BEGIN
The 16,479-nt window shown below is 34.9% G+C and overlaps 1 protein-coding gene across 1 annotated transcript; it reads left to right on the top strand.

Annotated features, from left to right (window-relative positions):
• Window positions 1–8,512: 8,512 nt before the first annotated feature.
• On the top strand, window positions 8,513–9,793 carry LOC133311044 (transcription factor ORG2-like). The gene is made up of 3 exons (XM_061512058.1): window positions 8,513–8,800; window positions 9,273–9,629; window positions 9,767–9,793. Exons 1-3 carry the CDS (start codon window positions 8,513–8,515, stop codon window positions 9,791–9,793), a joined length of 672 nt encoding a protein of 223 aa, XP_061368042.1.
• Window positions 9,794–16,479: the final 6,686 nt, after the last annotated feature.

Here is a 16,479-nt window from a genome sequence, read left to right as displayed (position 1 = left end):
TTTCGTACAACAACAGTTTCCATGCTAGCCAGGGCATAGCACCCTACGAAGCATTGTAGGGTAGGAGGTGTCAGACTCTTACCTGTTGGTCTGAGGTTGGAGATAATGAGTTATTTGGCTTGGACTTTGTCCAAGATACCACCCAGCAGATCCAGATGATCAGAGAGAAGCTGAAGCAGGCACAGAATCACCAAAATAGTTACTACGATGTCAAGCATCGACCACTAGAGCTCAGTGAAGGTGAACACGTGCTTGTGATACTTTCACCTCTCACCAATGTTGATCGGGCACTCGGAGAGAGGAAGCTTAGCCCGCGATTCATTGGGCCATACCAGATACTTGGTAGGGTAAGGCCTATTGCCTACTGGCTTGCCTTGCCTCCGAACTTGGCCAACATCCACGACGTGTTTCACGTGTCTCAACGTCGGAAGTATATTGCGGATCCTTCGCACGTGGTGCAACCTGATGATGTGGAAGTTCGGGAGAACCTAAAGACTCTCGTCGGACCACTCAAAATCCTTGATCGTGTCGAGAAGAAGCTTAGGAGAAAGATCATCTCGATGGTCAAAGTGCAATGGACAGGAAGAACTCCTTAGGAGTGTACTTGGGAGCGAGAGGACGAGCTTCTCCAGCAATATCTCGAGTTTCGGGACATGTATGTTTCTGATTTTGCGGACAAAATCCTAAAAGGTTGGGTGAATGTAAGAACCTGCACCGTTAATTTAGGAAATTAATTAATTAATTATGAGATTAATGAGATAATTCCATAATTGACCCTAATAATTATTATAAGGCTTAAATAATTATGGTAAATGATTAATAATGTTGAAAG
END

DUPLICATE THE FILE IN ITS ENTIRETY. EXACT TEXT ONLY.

The 16,479-nt window shown below is 34.9% G+C and overlaps 1 protein-coding gene across 1 annotated transcript; it reads left to right on the top strand.

Annotated features, from left to right (window-relative positions):
• Window positions 1–8,512: 8,512 nt before the first annotated feature.
• On the top strand, window positions 8,513–9,793 carry LOC133311044 (transcription factor ORG2-like). The gene is made up of 3 exons (XM_061512058.1): window positions 8,513–8,800; window positions 9,273–9,629; window positions 9,767–9,793. Exons 1-3 carry the CDS (start codon window positions 8,513–8,515, stop codon window positions 9,791–9,793), a joined length of 672 nt encoding a protein of 223 aa, XP_061368042.1.
• Window positions 9,794–16,479: the final 6,686 nt, after the last annotated feature.

Here is a 16,479-nt window from a genome sequence, read left to right as displayed (position 1 = left end):
TTTCGTACAACAACAGTTTCCATGCTAGCCAGGGCATAGCACCCTACGAAGCATTGTAGGGTAGGAGGTGTCAGACTCTTACCTGTTGGTCTGAGGTTGGAGATAATGAGTTATTTGGCTTGGACTTTGTCCAAGATACCACCCAGCAGATCCAGATGATCAGAGAGAAGCTGAAGCAGGCACAGAATCACCAAAATAGTTACTACGATGTCAAGCATCGACCACTAGAGCTCAGTGAAGGTGAACACGTGCTTGTGATACTTTCACCTCTCACCAATGTTGATCGGGCACTCGGAGAGAGGAAGCTTAGCCCGCGATTCATTGGGCCATACCAGATACTTGGTAGGGTAAGGCCTATTGCCTACTGGCTTGCCTTGCCTCCGAACTTGGCCAACATCCACGACGTGTTTCACGTGTCTCAACGTCGGAAGTATATTGCGGATCCTTCGCACGTGGTGCAACCTGATGATGTGGAAGTTCGGGAGAACCTAAAGACTCTCGTCGGACCACTCAAAATCCTTGATCGTGTCGAGAAGAAGCTTAGGAGAAAGATCATCTCGATGGTCAAAGTGCAATGGACAGGAAGAACTCCTTAGGAGTGTACTTGGGAGCGAGAGGACGAGCTTCTCCAGCAATATCTCGAGTTTCGGGACATGTATGTTTCTGATTTTGCGGACAAAATCCTAAAAGGTTGGGTGAATGTAAGAACCTGCACCGTTAATTTAGGAAATTAATTAATTAATTATGAGATTAATGAGATAATTCCATAATTGACCCTAATAATTATTATAAGGCTTAAATAATTATGGTAAATGATTAATAATGTTGAAAG